Frontline World

ICELAND - The Future of Sound, January 2003

Synopsis of "The Future of Sound"

World Music's Global Reach

Sample Sounds From the Edge of the World

Learn More about Iceland

History, Culture and Unique Approach to Energy




The Story
Band on stage, Reporter smiles, Crowds dance at a rave

Watch Video Iceland is out there -- on its own. A volcanic island in the middle of the North Atlantic, it sits just below the Arctic Circle, steam rising from its hot springs and geysers. Less than 300,000 people live there. "It feels extraterrestrial, this wind-scoured place," says FRONTLINE/World reporter Marco Werman.

Yet this small, isolated country produces some of the most innovative pop music on the planet. To find out why, Werman -- a veteran music journalist for public radio heard regularly on PRI's The World -- visits the 2002 Iceland Airwaves Festival, a three-day showcase for local groups. "Northern European rock is hot these days," says Werman. "And the music business is paying special attention to Iceland."

Bjork is Iceland's most famous musical export. Her quirky charm, bracing originality and inventive music videos have made her an icon of alternative rock. In the wake of her international success, other avant-garde pop artists are emerging from Iceland. Among them are Sigur Rós, the stars of last year's festival, a band that has since performed in America and earned a spot on many a rock critic's Top 10 list, and an intriguing new group called the Apparat Organ Quartet, known for its deadpan humor and space-travel sound.

Werman catches a press conference touting the release of Apparat's debut CD -- an event that includes dancers from Iceland's Ballet Academy, who provide a surreal, comic touch. Then, after a brief stop to sample a local concoction of vodka and honey, Werman plunges into a roomful of bands promoting their homemade CDs. In the swirling mass of electronica heads and other postrock revolutionaries, there's even a lone heavy metal drummer from a band called Changer. He confesses to Werman, "We're trying to get out of this country -- it's not very good for metal here."

"You can't see everything [at the festival]," Werman acknowledges, "but you can run yourself ragged till the wee hours of the morning trying." And try he did. With cameraman Peter Pearce, he takes FRONTLINE/World viewers on a musical crawl though the bars and nightclubs of downtown Reykjavik -- experiencing everything from rave venues to punk bands to "a sonic artist who works off a laptop."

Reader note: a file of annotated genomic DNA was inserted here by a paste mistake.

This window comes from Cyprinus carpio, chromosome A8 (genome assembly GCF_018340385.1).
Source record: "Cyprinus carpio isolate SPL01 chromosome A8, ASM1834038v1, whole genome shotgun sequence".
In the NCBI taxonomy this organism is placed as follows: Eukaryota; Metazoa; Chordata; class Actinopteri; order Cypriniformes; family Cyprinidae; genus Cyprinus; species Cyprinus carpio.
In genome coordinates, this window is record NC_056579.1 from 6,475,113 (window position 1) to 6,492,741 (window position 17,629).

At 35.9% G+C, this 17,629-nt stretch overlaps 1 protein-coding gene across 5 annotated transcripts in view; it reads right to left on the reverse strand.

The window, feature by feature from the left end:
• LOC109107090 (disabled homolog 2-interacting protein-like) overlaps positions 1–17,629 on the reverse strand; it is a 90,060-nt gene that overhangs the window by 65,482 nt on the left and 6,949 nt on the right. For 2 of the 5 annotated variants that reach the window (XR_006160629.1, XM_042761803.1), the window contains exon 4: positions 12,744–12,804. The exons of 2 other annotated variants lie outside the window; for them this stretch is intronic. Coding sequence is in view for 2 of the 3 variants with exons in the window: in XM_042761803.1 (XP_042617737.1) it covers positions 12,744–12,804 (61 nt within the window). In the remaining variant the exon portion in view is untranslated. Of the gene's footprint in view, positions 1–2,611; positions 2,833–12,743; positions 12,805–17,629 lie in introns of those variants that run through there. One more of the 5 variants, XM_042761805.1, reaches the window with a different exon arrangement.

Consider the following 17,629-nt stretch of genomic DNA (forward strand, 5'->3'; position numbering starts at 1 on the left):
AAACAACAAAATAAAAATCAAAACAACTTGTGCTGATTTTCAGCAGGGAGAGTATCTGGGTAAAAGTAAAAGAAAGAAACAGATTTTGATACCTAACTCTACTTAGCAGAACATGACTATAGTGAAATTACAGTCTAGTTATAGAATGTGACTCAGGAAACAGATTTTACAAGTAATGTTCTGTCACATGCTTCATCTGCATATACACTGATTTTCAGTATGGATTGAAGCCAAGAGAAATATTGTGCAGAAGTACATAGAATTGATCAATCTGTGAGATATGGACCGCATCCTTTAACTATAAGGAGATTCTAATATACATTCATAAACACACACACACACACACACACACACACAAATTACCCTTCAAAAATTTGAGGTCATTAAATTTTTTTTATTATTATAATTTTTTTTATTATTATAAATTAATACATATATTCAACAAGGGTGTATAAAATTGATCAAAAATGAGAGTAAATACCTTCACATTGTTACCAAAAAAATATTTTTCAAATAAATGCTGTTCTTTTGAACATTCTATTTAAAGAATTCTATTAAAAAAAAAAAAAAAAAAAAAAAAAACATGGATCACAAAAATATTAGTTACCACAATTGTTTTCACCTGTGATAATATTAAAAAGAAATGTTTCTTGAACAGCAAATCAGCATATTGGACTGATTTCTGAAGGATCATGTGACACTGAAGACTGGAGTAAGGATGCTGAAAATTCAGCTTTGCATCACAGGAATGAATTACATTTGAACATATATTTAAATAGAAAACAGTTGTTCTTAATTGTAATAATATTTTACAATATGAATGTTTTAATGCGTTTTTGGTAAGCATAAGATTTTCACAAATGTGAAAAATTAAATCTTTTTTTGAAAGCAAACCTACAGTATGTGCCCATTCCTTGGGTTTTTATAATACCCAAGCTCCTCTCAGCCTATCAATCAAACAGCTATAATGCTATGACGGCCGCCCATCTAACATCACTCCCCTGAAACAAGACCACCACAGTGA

"I couldn't take (the sonic artist) for more than five minutes," Werman admits. But he clearly relishes the rest of his musical odyssey, ending up in the company of Trabant, a band named after a defunct East German car. Trabant's high-energy political satire recalls John Lennon's Plastic Ono Band and Country Joe and the Fish.

After surveying the scene from one end to the other, Werman decides to learn more about the guys from the Apparat Organ Quartet, whose name derives from the instruments on which they play their spacey music -- old organs. It turns out that one member of the band, Hörour Bragason, is also one of Iceland's leading church organists. The morning after performing in a late-night rock concert, Bragason shows up to play in a Lutheran service at a retirement home.

The resident philosopher from Apparat, Jóhann Jóhannsson, explains that in one aspect at least the experimental group is quite traditional, salvaging and recycling old instruments the way Icelanders use every part of the national animal -- the sheep -- for food, fuel and clothing. Nothing goes to waste. "We even eat the head, you know, and the brains," Jóhannsson points out.

Jóhannsson also tells Werman that Apparat is committed to taking experimental electronic music out of the fringe and moving it into everyday life. To make their point, the band strikes a deal with a local supermarket to play their esoteric music over the store's public address system while the band members serve drinks and hand out questionnaires to puzzled shoppers.

Outside, Werman feels the intensity of Iceland's stark natural environs and long cold nights. It is this "austere beauty," he has discovered, that the best Icelandic bands manage to capture in their sweet, haunting, contemplative, yet energetic music. "Icelandic musicians have taken American rock and revolutionized it with their own sub-Arctic touch," concludes Werman. "This experimental sound is adding an invigorating sparkle to pop music that's been missing for far too long."


Marco Werman

Peter Pearce

Paul Rusnak

David Ritsher
John MacGibbon

Additional Materials
írni Sveinnson
Elektra Entertainment Group
Filmus Productions Iceland

Apparat Organ Quartet
Sigur Rós
Singapore Sling
Telco Systems

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